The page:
4th Annual Carlota Acosta Parcheesi Tournament

Parcheesi Board
Seems this Parcheesi tournament thing has really become quite the event in our family. We now play more often throughout the year in an effort to get some practice in (or decode our opponents’ strategies), and if we’re not playing, the conversation will still often stray to various related topics. Those topics will usually revolve around general gameplay, ways to improve upon and expand the tournament party, who we should invite for the next year, and reminiscing about past “I-came-THIS-close!” games. One of the themes of these Parcheesi conversations has always been the names of those who have managed to get their names up on the Golden Caldero — most notably, the fact that all the names were Latino, and none of them were women.

ParcheesiPartyNow, I can guarantee you there’s absolutely no exclusion of other nationalities or of women. Our family is Puerto Rican and represents the majority of players, but the remaining players who have married or befriended someone in our family have been mostly Scottish, Irish, Canadian or a Russian/English/German/Native American mutt, and the skill levels have pretty much run the gamut on both sides of the ethnic fence. The genders are also pretty much a 50/50 split, and women have always been a part the final game. Despite these facts, we couldn’t help but wonder, “When will the first gringo or first woman get their name up onto the Golden Caldero?”

This innocent observation would usually lead to an episode of trash talking and taunting back and forth, as my non-Latin relatives swore they would get their chance, and my sisters, mother and I insisted that next year was OUR year. There was also the small conundrum of whether my or my sisters’ not-so-hispanic married names would count as gringo names on the Golden Caldero, nevermind the craziness that would ensue simply because we were women. Certain patriarchs of the family also went as far as to VOW that there would NEVER be a gringo or woman’s name on that caldero for as long as he could help it! (All boastful pride and good-humored ribbing of course!)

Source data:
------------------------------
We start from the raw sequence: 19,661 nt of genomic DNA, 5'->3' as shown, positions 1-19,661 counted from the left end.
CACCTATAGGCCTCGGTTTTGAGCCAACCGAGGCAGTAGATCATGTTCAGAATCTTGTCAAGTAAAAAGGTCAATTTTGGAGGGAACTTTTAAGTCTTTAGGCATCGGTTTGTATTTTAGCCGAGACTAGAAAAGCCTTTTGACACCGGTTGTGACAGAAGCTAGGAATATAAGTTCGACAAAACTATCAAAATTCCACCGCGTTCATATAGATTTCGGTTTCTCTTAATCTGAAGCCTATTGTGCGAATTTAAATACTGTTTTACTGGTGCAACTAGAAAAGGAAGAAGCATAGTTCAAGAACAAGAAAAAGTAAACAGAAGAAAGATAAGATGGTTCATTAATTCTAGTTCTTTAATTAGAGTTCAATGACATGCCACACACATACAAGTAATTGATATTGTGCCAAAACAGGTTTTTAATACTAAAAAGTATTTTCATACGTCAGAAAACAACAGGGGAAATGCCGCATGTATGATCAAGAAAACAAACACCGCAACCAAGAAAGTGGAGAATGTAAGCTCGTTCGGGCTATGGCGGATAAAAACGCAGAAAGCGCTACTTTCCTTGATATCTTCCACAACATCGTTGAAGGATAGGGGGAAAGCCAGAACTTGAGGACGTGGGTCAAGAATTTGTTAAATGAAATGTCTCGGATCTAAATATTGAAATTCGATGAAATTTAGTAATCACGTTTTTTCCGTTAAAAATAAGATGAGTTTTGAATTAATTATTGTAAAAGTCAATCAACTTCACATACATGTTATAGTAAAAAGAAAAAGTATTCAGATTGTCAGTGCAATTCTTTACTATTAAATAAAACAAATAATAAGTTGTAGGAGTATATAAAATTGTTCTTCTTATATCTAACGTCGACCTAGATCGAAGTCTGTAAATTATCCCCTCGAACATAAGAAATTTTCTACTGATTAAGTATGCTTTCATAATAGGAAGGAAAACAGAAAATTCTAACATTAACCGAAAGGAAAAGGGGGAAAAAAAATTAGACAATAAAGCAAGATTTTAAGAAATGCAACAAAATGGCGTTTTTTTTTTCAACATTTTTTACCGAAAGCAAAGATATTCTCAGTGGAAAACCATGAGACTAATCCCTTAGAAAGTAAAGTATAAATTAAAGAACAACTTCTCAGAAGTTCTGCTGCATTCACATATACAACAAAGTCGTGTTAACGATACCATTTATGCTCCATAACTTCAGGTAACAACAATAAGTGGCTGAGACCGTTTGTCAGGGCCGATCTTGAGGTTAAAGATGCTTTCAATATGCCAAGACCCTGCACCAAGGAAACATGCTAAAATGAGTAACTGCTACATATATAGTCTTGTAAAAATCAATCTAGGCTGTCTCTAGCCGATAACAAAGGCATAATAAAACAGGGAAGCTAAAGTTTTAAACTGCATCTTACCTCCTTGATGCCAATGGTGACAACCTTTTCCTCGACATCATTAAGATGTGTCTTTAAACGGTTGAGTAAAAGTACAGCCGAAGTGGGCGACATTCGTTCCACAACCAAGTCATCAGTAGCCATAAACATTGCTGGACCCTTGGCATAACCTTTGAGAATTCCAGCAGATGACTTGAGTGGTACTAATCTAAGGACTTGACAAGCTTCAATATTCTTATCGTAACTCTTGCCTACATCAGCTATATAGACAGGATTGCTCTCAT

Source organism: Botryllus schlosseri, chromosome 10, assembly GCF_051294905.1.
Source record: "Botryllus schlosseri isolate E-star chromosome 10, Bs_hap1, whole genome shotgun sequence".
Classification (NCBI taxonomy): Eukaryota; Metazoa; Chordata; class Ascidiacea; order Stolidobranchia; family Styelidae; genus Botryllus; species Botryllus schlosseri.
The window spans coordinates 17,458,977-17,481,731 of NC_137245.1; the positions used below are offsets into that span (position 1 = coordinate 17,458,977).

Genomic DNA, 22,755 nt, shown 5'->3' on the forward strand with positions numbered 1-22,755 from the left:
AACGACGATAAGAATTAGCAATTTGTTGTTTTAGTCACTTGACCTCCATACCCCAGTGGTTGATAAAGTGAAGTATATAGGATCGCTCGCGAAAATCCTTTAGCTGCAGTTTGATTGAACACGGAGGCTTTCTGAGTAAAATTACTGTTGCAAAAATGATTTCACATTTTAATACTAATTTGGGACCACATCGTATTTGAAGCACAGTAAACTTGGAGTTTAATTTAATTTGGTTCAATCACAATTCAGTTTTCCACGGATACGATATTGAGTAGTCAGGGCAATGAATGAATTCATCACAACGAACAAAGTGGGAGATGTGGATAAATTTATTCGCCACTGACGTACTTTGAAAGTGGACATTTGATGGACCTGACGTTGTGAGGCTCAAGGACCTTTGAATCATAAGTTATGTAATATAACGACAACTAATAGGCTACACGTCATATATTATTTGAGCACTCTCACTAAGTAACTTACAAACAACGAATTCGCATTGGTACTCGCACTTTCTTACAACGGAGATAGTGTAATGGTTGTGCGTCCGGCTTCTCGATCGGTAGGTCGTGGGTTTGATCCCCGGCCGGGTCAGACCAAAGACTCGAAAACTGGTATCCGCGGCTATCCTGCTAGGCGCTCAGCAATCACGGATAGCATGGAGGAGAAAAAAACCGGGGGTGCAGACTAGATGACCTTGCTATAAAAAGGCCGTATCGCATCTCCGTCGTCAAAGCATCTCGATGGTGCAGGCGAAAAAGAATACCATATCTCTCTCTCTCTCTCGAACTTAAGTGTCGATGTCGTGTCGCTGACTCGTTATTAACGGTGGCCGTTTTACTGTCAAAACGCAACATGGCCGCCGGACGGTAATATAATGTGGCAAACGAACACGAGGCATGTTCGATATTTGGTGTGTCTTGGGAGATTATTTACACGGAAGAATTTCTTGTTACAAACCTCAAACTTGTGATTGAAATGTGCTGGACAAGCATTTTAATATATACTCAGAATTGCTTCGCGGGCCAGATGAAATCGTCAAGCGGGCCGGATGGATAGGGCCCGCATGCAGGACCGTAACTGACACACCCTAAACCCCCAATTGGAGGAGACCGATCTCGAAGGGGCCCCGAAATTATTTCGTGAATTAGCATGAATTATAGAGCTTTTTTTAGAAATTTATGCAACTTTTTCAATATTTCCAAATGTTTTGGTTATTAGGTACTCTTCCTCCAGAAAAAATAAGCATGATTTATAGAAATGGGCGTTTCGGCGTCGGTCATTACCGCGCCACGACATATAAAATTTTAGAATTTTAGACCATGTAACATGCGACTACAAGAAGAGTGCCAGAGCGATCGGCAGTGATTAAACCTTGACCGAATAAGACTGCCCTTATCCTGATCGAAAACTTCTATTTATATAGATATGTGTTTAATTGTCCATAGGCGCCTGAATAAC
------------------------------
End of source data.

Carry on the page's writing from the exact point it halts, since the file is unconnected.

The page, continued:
Finalists2015This fourth year, after three rounds of preliminary games and much food, spirits, teasing and, of course, Larry coming so close to a win (he does this so often, we now call this particular type of choking larrying), the final Parcheesi game promised to change things forever. The finalists included (left-to-right) my sister, Lisa; my brother-in-law squared, Bryan; Bryan’s wife, Joyce; and my brother-in-law (and also Joyce’s brother), Jim. If the winner was my sister, the Puerto Rican streak would technically still remain, but regardless of who won, a gringo name would be going up on the Golden Caldero.

In the last turns of the game, Bryan had one piece left to go all the way around the board, and Jim had the same plus another piece about halfway around. However, Lisa and Joyce were in a dead tie for first, each with one piece left and each needing only to roll a 3 to win everything. Eventually Joyce was the one who rolled that 3 and took the title. And just like THAT, the Golden Caldero would bear a name that was both gringo AND a woman’s… all in one shot.

Congratulations, Joyce! Your pioneering Parcheesi win has blown the door wide open for gringos and women everywhere, and you’ll never be forgotten! Just don’t think for one second that anyone, whether Puerto Rican or non-Latin, or man or woman, is going to go easy on you in next year’s tournament just because you’re a girl. And seeing as she has known you since you were little, I’m pretty sure Mamita is damn proud of you too. 😉

Last year's winner, Chuck, passing the Golden Caldero to our 2015 Parcheesi Tournament winner, Joyce.
Last year’s winner, Chuck, passing the Golden Caldero to our 2015 Parcheesi Tournament winner, Joyce.